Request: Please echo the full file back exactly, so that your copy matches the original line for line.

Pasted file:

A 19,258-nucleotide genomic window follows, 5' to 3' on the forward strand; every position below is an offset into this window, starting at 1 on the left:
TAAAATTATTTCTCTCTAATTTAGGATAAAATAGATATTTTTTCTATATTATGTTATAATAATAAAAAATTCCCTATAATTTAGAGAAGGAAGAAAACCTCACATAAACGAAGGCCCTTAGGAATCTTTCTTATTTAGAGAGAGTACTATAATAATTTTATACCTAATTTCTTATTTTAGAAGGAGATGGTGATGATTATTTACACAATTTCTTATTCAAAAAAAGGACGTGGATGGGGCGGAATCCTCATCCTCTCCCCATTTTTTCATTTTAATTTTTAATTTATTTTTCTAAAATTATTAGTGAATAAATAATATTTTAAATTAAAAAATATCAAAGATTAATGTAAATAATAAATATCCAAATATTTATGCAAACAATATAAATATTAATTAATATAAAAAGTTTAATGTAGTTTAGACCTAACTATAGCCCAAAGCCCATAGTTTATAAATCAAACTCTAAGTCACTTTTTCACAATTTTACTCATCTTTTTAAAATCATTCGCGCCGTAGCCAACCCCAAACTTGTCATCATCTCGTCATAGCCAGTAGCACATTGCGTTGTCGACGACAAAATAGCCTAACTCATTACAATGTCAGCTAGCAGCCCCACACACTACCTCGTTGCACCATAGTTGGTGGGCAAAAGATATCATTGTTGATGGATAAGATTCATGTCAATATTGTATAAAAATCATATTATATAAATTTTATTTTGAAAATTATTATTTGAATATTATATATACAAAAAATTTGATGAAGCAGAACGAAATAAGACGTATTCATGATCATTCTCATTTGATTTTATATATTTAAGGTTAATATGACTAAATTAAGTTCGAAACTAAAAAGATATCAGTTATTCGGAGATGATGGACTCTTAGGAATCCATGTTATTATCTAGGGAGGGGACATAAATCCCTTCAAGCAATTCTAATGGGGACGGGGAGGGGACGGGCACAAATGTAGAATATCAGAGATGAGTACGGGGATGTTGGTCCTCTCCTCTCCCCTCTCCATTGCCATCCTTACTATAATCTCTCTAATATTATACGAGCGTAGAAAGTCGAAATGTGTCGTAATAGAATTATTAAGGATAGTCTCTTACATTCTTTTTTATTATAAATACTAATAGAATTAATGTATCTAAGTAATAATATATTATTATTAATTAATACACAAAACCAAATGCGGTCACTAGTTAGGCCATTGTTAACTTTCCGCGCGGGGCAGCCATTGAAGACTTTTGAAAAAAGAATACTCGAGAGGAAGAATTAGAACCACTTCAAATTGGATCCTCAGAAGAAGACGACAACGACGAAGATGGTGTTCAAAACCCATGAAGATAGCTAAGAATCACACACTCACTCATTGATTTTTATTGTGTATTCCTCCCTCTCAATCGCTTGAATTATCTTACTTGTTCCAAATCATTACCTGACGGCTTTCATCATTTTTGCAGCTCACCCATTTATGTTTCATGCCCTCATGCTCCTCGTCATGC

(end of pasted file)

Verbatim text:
A 19,258-nucleotide genomic window follows, 5' to 3' on the forward strand; every position below is an offset into this window, starting at 1 on the left:
TAAAATTATTTCTCTCTAATTTAGGATAAAATAGATATTTTTTCTATATTATGTTATAATAATAAAAAATTCCCTATAATTTAGAGAAGGAAGAAAACCTCACATAAACGAAGGCCCTTAGGAATCTTTCTTATTTAGAGAGAGTACTATAATAATTTTATACCTAATTTCTTATTTTAGAAGGAGATGGTGATGATTATTTACACAATTTCTTATTCAAAAAAAGGACGTGGATGGGGCGGAATCCTCATCCTCTCCCCATTTTTTCATTTTAATTTTTAATTTATTTTTCTAAAATTATTAGTGAATAAATAATATTTTAAATTAAAAAATATCAAAGATTAATGTAAATAATAAATATCCAAATATTTATGCAAACAATATAAATATTAATTAATATAAAAAGTTTAATGTAGTTTAGACCTAACTATAGCCCAAAGCCCATAGTTTATAAATCAAACTCTAAGTCACTTTTTCACAATTTTACTCATCTTTTTAAAATCATTCGCGCCGTAGCCAACCCCAAACTTGTCATCATCTCGTCATAGCCAGTAGCACATTGCGTTGTCGACGACAAAATAGCCTAACTCATTACAATGTCAGCTAGCAGCCCCACACACTACCTCGTTGCACCATAGTTGGTGGGCAAAAGATATCATTGTTGATGGATAAGATTCATGTCAATATTGTATAAAAATCATATTATATAAATTTTATTTTGAAAATTATTATTTGAATATTATATATACAAAAAATTTGATGAAGCAGAACGAAATAAGACGTATTCATGATCATTCTCATTTGATTTTATATATTTAAGGTTAATATGACTAAATTAAGTTCGAAACTAAAAAGATATCAGTTATTCGGAGATGATGGACTCTTAGGAATCCATGTTATTATCTAGGGAGGGGACATAAATCCCTTCAAGCAATTCTAATGGGGACGGGGAGGGGACGGGCACAAATGTAGAATATCAGAGATGAGTACGGGGATGTTGGTCCTCTCCTCTCCCCTCTCCATTGCCATCCTTACTATAATCTCTCTAATATTATACGAGCGTAGAAAGTCGAAATGTGTCGTAATAGAATTATTAAGGATAGTCTCTTACATTCTTTTTTATTATAAATACTAATAGAATTAATGTATCTAAGTAATAATATATTATTATTAATTAATACACAAAACCAAATGCGGTCACTAGTTAGGCCATTGTTAACTTTCCGCGCGGGGCAGCCATTGAAGACTTTTGAAAAAAGAATACTCGAGAGGAAGAATTAGAACCACTTCAAATTGGATCCTCAGAAGAAGACGACAACGACGAAGATGGTGTTCAAAACCCATGAAGATAGCTAAGAATCACACACTCACTCATTGATTTTTATTGTGTATTCCTCCCTCTCAATCGCTTGAATTATCTTACTTGTTCCAAATCATTACCTGACGGCTTTCATCATTTTTGCAGCTCACCCATTTATGTTTCATGCCCTCATGCTCCTCGTCATGC